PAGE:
A personal loan can be used for almost anything, including car purchases. However, just because you can use a personal loan to buy a car doesn't mean you should. There are only a few circumstances, most of them relatively rare, in which a personal loan is a better solution than a traditional auto loan to finance a vehicle.
Here's the skinny on personal loans, when they make sense for car purchases, and when they don't.
Many loans are designed for a specific type of purchase (mortgages for homes, auto loans for cars, and so on), but personal loans are for anything. You can use the proceeds from a personal loan however you'd like, whether it's to refinance debt, go on a vacation, or buy a car.
When deciding whether to give you a personal loan, a bank looks at your income, credit score, and any monthly obligations you have. From there, the bank decides how much it can lend to you, and on what terms.
Because a personal loan isn't contingent on how you plan to use the money, there aren't any outside forces that can throw a wrench in your plans. You might apply for a $10,000 personal loan with the plan to buy a car at some point in the next month or two. With cash in hand, you can confidently pay cash for a car you find on a dealer lot or on websites like Craigslist or eBay. You don't have to wait to find a car to apply for a personal loan.
When you accept a personal loan, the funds are typically disbursed by direct deposit into a savings or checking account. If you accept a $10,000 loan today, you could easily have the money in your bank account in as little as 24 or 48 hours.
To make sure you're getting a fair interest rate for your loan, compare 2-3 lenders (or more!) before signing on the dotted line. Not sure where to start? Check out our list of best low-interest personal loans, which includes reviews from our experts.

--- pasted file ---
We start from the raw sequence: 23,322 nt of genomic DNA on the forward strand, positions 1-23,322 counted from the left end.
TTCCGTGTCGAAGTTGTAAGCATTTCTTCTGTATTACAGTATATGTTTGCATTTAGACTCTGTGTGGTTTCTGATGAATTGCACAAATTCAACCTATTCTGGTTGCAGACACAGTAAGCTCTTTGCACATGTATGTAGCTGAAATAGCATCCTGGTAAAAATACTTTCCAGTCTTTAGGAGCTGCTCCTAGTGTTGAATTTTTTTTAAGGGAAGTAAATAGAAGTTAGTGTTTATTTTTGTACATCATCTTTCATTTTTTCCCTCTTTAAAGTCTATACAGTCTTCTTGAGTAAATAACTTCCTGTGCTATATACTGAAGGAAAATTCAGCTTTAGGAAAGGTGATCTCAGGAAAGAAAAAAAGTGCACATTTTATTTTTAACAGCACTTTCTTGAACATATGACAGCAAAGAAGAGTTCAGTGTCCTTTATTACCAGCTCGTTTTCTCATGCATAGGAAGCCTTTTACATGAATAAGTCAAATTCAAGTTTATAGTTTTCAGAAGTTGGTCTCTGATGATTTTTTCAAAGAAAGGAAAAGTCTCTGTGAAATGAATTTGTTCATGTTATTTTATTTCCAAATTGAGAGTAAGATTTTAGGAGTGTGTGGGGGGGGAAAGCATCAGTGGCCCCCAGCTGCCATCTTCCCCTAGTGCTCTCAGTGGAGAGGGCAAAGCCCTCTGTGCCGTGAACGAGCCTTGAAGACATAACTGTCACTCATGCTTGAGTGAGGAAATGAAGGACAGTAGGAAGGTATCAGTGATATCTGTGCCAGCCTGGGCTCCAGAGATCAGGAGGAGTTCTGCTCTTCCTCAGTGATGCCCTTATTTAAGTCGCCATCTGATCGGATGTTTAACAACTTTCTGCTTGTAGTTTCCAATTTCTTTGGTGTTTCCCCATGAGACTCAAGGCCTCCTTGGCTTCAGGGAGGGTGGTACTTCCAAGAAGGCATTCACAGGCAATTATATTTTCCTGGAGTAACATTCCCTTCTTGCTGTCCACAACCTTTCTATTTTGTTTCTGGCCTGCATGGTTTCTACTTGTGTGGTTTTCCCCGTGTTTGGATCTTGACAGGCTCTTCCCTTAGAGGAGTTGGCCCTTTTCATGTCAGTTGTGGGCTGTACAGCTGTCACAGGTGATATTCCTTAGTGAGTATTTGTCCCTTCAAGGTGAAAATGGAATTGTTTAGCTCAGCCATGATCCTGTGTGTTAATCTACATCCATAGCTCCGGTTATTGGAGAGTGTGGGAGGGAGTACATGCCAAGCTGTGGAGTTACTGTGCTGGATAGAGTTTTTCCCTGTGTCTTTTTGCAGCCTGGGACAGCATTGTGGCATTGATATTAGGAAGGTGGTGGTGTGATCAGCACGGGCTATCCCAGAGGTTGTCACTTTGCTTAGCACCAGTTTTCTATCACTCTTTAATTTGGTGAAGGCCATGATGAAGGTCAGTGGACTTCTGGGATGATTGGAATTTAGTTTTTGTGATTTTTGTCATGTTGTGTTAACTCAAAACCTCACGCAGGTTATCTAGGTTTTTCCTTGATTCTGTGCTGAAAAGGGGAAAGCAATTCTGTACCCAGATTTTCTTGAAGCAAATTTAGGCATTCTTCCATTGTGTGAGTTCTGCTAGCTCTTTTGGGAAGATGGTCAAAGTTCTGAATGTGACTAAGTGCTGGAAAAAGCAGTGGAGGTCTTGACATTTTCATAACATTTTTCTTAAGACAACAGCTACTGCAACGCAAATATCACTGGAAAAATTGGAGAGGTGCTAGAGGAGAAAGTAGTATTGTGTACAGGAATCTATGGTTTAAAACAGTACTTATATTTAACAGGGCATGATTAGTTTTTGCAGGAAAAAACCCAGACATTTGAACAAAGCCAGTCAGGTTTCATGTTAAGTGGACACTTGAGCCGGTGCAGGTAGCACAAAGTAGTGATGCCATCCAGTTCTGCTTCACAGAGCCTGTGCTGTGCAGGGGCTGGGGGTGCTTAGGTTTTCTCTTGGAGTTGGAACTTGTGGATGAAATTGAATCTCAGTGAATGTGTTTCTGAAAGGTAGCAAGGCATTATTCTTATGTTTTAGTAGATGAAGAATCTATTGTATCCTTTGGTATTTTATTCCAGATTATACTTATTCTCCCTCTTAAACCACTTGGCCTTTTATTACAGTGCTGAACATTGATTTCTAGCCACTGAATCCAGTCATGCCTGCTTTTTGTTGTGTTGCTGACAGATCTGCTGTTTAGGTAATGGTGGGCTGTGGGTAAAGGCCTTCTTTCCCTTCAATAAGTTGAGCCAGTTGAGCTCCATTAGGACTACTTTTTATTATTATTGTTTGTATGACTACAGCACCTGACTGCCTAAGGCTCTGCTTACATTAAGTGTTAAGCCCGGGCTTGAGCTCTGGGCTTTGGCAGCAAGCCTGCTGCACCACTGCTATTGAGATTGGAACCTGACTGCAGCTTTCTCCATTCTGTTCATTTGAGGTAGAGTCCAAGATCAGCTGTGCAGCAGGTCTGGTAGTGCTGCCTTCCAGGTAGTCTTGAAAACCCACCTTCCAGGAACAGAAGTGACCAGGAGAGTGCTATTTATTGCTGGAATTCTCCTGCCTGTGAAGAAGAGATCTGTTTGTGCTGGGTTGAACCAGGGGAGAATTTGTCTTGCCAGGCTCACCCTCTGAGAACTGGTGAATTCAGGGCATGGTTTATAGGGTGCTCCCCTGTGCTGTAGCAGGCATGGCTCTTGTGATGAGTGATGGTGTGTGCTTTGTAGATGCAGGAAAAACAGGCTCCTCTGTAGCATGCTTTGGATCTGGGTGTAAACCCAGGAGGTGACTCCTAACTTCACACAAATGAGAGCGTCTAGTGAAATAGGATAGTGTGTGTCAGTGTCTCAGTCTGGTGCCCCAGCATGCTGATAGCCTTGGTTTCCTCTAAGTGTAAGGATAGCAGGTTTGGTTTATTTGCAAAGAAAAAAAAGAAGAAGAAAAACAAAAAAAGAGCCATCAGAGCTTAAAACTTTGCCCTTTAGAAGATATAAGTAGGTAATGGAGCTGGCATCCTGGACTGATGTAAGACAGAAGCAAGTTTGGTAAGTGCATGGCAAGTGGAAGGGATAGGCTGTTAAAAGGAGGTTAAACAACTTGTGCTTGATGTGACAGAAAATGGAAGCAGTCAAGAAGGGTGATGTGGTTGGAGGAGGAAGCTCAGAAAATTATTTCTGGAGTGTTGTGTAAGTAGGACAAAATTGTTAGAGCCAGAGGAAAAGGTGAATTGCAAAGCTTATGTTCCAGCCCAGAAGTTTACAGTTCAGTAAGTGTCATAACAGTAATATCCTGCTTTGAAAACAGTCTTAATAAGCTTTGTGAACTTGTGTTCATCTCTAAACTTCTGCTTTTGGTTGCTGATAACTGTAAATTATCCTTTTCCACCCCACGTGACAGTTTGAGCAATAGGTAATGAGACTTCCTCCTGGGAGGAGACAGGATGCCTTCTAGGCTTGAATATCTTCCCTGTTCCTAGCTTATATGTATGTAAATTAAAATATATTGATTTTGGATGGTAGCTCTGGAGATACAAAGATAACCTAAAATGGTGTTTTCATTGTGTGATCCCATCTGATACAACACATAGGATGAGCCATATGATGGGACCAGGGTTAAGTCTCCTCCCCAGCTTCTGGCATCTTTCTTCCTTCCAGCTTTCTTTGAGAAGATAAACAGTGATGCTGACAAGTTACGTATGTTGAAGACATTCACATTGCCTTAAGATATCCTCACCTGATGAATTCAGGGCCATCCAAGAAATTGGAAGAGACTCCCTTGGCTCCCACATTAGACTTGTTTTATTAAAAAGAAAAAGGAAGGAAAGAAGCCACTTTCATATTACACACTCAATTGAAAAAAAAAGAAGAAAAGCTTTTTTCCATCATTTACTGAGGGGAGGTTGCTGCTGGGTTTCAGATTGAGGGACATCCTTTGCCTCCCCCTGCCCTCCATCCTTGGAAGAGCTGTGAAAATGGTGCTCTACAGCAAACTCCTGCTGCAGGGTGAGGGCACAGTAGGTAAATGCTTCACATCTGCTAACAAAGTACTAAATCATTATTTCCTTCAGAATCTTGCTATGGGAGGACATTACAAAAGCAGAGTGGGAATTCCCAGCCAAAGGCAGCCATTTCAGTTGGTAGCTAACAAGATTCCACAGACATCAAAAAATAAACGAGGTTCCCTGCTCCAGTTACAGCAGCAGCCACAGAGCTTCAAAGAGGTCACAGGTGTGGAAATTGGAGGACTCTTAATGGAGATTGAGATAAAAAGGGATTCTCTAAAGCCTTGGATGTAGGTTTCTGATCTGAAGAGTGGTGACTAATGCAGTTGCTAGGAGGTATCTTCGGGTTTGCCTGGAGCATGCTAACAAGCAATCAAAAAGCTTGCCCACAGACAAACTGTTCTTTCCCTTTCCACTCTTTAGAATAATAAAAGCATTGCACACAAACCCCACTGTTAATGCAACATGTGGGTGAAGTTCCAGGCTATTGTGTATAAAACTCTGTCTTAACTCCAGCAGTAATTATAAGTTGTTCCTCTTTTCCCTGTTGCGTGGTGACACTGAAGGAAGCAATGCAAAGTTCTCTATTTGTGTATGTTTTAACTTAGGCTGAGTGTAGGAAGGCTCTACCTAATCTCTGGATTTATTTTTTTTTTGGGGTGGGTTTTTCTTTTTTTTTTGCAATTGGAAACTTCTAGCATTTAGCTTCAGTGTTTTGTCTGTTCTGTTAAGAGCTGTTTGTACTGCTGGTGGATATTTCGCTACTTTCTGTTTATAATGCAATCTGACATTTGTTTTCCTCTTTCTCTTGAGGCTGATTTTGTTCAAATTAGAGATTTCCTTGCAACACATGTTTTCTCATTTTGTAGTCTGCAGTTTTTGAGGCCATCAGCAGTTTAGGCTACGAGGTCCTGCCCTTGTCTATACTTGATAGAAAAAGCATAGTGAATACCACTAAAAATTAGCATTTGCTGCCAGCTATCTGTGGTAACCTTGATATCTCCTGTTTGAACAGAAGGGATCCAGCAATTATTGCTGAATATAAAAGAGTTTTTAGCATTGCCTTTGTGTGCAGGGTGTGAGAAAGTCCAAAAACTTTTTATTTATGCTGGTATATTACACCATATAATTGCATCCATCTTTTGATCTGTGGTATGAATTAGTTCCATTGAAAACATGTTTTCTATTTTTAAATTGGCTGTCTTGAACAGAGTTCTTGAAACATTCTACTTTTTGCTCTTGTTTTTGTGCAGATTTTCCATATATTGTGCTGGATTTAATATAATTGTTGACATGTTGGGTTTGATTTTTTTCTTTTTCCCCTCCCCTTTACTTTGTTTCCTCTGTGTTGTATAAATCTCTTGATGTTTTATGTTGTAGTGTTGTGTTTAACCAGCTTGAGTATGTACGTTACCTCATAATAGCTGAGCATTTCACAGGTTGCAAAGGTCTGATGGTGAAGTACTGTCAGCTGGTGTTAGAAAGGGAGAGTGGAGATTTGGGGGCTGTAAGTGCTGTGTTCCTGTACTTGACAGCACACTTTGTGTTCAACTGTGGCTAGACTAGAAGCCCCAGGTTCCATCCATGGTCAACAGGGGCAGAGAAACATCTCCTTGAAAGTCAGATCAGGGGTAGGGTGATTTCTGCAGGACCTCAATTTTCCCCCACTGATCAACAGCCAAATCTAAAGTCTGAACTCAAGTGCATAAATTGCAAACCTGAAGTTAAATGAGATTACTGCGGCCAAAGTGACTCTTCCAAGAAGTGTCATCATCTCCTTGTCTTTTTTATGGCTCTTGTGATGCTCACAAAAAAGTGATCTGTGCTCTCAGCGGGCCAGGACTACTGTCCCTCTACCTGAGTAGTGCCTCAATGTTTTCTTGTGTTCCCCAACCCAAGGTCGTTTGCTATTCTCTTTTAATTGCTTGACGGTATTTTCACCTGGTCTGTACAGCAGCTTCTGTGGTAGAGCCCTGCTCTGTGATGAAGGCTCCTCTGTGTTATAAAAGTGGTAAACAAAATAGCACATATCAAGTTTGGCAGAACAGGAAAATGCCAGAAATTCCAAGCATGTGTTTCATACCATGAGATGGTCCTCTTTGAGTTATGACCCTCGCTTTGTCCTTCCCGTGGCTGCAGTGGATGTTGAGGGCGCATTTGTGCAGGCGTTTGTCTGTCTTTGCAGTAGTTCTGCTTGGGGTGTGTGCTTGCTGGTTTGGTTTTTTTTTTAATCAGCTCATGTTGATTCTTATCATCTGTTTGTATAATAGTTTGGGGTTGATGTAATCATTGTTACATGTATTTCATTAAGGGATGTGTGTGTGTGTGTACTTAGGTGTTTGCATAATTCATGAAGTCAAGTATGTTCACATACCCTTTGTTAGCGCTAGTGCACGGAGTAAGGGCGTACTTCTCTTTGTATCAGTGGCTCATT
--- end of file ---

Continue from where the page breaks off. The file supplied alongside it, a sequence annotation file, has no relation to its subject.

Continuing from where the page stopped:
To be clear, a personal loan is not a car loan -- it's not specifically issued for a vehicle purchase. Still, there are some times where it may make sense to use a personal loan instead of a traditional auto loan to buy a car.
Here are some scenarios where a personal loan can make sense:
To be clear, these are very specific circumstances that affect a minority of people buying cars. Even then, it's not clear that using a personal loan to skirt auto lenders' insurance requirements or to fund the purchase of a project car is the smartest financial move. But if you're going to do it, a personal loan may be the only way.
Traditional auto loans exist because they're a better fit than a personal loan for the vast majority of used or new car purchases. Here's why you might want to stick with the tried-and-true auto loan when buying a car:
You can use a personal loan to buy a car, and in some cases, it can be the easiest and most practical solution. But auto loans remain the most popular way to finance a car for the simple reason that they often offer the best mix of interest rates, repayment terms, and availability for the vast majority of car purchases.
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